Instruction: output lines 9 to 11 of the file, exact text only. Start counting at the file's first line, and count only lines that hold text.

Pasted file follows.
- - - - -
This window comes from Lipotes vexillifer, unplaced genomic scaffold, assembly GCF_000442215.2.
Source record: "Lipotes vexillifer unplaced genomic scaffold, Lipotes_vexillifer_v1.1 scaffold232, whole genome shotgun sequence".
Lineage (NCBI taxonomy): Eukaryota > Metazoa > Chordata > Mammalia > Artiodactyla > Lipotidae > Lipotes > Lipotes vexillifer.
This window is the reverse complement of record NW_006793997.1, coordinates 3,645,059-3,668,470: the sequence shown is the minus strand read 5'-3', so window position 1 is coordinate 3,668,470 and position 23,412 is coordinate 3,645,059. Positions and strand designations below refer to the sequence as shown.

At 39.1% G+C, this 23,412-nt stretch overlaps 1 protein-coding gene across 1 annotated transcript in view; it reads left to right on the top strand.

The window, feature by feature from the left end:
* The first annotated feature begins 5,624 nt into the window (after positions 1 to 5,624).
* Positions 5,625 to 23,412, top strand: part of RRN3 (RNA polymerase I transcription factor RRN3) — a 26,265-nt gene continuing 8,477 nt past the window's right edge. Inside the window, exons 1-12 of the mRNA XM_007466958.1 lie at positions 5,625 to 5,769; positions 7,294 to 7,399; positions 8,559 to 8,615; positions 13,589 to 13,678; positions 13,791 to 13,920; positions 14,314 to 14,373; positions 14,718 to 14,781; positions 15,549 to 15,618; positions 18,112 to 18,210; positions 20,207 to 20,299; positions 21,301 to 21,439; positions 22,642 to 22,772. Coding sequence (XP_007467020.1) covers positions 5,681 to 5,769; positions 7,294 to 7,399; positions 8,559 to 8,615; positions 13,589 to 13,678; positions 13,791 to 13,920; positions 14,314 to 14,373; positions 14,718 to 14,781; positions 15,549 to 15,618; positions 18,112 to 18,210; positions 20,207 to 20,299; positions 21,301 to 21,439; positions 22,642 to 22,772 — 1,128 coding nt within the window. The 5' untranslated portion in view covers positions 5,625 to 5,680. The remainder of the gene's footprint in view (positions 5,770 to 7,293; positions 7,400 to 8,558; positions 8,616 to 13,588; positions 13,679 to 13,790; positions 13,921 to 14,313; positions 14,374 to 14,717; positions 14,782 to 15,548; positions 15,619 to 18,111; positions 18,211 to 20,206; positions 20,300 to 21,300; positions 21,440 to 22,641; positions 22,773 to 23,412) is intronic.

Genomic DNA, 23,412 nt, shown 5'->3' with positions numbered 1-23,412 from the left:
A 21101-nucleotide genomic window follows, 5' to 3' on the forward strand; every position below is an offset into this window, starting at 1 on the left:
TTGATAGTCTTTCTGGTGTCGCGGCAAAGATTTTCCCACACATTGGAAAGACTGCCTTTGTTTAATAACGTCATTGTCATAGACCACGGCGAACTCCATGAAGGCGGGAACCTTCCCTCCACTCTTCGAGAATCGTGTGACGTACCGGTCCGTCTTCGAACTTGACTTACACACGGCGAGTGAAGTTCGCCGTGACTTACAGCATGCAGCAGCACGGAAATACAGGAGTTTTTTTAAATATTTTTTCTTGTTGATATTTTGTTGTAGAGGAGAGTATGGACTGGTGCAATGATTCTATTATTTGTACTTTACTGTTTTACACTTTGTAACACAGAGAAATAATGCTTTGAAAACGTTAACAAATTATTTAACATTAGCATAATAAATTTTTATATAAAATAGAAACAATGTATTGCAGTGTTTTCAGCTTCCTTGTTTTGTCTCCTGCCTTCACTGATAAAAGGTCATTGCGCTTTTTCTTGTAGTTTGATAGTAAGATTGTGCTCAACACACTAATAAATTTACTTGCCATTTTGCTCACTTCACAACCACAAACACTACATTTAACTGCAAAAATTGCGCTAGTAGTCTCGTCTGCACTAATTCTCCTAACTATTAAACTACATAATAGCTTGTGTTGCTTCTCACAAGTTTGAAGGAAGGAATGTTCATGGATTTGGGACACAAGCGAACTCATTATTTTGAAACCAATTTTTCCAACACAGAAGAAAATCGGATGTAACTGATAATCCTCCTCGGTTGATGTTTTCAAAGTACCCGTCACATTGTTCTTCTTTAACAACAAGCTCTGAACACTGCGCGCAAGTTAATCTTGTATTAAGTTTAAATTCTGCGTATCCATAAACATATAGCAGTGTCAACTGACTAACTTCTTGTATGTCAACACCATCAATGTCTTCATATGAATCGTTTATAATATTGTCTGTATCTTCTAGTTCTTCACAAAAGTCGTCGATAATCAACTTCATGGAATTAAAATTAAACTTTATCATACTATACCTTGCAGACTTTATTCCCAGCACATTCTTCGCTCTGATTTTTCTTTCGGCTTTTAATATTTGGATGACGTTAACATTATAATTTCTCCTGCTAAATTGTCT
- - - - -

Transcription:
Genomic DNA, 23,412 nt, shown 5'->3' with positions numbered 1-23,412 from the left:
A 21101-nucleotide genomic window follows, 5' to 3' on the forward strand; every position below is an offset into this window, starting at 1 on the left:
TTGATAGTCTTTCTGGTGTCGCGGCAAAGATTTTCCCACACATTGGAAAGACTGCCTTTGTTTAATAACGTCATTGTCATAGACCACGGCGAACTCCATGAAGGCGGGAACCTTCCCTCCACTCTTCGAGAATCGTGTGACGTACCGGTCCGTCTTCGAACTTGACTTACACACGGCGAGTGAAGTTCGCCGTGACTTACAGCATGCAGCAGCACGGAAATACAGGAGTTTTTTTAAATATTTTTTCTTGTTGATATTTTGTTGTAGAGGAGAGTATGGACTGGTGCAATGATTCTATTATTTGTACTTTACTGTTTTACACTTTGTAACACAGAGAAATAATGCTTTGAAAACGTTAACAAATTATTTAACATTAGCATAATAAATTTTTATATAAAATAGAAACAATGTATTGCAGTGTTTTCAGCTTCCTTGTTTTGTCTCCTGCCTTCACTGATAAAAGGTCATTGCGCTTTTTCTTGTAGTTTGATAGTAAGATTGTGCTCAACACACTAATAAATTTACTTGCCATTTTGCTCACTTCACAACCACAAACACTACATTTAACTGCAAAAATTGCGCTAGTAGTCTCGTCTGCACTAATTCTCCTAACTATTAAACTACATAATAGCTTGTGTTGCTTCTCACAAGTTTGAAGGAAGGAATGTTCATGGATTTGGGACACAAGCGAACTCATTATTTTGAAACCAATTTTTCCAACACAGAAGAAAATCGGATGTAACTGATAATCCTCCTCGGTTGATGTTTTCAAAGTACCCGTCACATTGTTCTTCTTTAACAACAAGCTCTGAACACTGCGCGCAAGTTAATCTTGTATTAAGTTTAAATTCTGCGTATCCATAAACATATAGCAGTGTCAACTGACTAACTTCTTGTATGTCAACACCATCAATGTCTTCATATGAATCGTTTATAATATTGTCTGTATCTTCTAGTTCTTCACAAAAGTCGTCGATAATCAACTTCATGGAATTAAAATTAAACTTTATCATACTATACCTTGCAGACTTTATTCCCAGCACATTCTTCGCTCTGATTTTTCTTTCGGCTTTTAATATTTGGATGACGTTAACATTATAATTTCTCCTGCTAAATTGTCT